Camara described teachers’ wages as laughable. “Transportation alone eats over half of their salaries, while there are other obligations like rent, electricity and water bills, and you know the price of a bag of rice nowadays is anything between 60,000 francs [$17] and 80,000 francs [$22],” he said.
The last teachers’ strike in Guinea was over a decade ago. It brought all the schools to a halt, and the government was forced to agree to a 100 percent pay rise.
Now, many of the eight million people in Guinea are becoming increasingly angry. In recent months, miners, railway workers, students and residents have taken to the streets to oppose increased food prices and electricity bills, combined with unpaid or inadequate wages.
Chocolate workers strike for second time in two months
About 2,200 workers at the Nestlé chocolate factories in South Africa have been on strike since January 3, after talks broke down for the second time in two months. Members of the Food and Allied Workers Union (FAWU) held a one-day national strike on December 14, in opposition to the management’s “confrontational” stance. Now, one month later, the workers are still facing Nestlé’ s refusal to offer any more than 6.4 percent. FAWU is demanding 8 percent. The strikers intend to march to the Nestlé headquarters in Randburg on January 14.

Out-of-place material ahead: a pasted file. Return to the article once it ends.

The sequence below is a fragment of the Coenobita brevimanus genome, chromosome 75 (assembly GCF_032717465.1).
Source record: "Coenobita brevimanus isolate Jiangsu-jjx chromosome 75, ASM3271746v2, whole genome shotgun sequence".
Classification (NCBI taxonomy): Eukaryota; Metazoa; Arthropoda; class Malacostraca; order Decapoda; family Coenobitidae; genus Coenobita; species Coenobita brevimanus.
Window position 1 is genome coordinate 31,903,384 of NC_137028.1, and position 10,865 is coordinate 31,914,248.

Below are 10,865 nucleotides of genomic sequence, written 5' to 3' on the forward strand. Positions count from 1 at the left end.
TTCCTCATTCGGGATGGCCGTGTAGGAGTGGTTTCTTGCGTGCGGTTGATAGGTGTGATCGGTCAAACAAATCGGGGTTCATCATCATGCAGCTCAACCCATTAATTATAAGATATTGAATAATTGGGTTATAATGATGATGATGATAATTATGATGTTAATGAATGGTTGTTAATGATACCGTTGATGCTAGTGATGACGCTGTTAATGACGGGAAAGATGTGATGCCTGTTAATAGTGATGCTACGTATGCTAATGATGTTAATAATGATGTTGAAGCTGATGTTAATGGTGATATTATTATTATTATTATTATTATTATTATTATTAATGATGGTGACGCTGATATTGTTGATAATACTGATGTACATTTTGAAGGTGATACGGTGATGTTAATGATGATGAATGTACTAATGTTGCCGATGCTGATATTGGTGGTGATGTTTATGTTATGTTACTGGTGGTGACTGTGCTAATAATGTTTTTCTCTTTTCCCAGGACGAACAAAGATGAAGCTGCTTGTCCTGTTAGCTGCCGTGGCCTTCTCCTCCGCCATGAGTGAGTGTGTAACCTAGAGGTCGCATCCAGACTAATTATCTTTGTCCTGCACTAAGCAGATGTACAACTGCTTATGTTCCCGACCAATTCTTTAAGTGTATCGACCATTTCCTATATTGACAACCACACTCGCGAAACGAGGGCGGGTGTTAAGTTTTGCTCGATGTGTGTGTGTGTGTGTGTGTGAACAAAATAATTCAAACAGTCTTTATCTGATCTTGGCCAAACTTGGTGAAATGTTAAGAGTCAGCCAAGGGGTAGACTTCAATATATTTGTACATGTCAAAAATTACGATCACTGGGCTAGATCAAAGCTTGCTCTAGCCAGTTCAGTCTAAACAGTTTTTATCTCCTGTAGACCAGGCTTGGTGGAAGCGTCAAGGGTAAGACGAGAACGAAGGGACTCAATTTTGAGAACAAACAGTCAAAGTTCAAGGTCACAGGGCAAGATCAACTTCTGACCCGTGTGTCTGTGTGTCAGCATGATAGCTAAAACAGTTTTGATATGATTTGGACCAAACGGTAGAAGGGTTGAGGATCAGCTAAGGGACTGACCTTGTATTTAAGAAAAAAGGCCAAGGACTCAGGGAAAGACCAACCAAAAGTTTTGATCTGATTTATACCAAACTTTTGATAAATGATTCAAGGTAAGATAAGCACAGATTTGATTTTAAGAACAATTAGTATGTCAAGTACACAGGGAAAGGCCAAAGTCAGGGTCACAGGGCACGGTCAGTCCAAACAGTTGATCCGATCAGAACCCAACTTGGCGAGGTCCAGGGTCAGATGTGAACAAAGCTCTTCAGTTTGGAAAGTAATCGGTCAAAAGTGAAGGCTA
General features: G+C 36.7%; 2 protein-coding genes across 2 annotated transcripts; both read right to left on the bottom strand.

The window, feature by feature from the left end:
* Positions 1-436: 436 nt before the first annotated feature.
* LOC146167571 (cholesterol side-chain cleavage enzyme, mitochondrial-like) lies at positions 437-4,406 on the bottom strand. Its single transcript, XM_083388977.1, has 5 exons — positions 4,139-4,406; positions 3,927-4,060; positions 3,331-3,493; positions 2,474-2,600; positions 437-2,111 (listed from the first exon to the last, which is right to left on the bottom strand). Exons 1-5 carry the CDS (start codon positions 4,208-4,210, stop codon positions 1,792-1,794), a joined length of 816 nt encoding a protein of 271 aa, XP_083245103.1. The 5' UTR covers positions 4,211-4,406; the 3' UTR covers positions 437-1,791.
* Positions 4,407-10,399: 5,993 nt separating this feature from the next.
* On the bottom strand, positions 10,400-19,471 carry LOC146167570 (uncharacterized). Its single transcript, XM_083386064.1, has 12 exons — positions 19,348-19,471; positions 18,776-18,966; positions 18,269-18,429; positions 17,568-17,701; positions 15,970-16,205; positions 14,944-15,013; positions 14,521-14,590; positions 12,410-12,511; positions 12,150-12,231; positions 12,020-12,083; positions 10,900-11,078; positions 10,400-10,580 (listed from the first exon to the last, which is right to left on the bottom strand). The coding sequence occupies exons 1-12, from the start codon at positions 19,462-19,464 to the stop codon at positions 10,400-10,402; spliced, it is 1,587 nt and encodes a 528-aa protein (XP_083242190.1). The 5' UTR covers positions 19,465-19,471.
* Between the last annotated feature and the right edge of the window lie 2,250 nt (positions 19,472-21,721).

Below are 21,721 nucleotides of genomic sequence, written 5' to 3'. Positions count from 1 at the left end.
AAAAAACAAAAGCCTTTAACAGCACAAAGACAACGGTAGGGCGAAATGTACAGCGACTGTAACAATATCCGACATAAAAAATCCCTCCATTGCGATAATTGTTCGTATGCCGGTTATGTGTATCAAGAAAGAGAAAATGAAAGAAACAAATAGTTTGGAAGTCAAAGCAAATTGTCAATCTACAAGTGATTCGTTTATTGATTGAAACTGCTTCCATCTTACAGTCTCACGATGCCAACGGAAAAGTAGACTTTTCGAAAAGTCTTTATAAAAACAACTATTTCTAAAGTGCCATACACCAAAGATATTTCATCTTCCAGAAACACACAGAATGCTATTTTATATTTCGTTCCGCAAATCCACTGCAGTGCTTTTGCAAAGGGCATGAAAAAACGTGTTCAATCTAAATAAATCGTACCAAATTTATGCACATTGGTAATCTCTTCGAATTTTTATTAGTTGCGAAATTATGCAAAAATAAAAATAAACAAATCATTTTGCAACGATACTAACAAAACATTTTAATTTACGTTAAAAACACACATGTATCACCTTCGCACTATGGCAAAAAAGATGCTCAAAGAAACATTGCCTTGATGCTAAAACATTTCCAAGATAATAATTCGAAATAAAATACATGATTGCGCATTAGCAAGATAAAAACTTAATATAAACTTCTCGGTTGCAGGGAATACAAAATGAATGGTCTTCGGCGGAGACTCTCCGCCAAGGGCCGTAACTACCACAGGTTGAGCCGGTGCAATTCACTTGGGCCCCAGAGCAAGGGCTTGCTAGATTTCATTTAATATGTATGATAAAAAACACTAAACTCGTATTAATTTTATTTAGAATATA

FAWU told the South African Press Agency: “The company left the union with no option but to embark on a full-blown strike.” The union said that the strike was starting to take effect at the plants in several South African towns.
Nigerian doctors set to end strike as nurses threaten to walk out
As Nigerian doctors prepared to return to work as soon as they receive a written confirmation of the government intention to pay their entitlements, nurses and midwives threatened to go on strike, if their salaries and allowances were not paid.
They said the ultimatum was the result of untold hardship caused by their employers’ refusal to pay them for several months. The resident doctors have been on strike for the last six weeks as a result of government underpayment to hospitals, which led to the doctors’ allowances and salaries going unpaid.
National Association of Nigerian Nurses and Midwives president Linus Sabulu told the Daily Champion: “[The] government has remained adamant and insensitive to the issues raised, particularly the non-payment of our salaries and allowances, which in some hospitals, are in the arrears of 17 months.”
On January 10, non-academic workers in tertiary health institutions started a one-week warning strike to oppose the reduction of personnel costs, which has also led to staff being underpaid.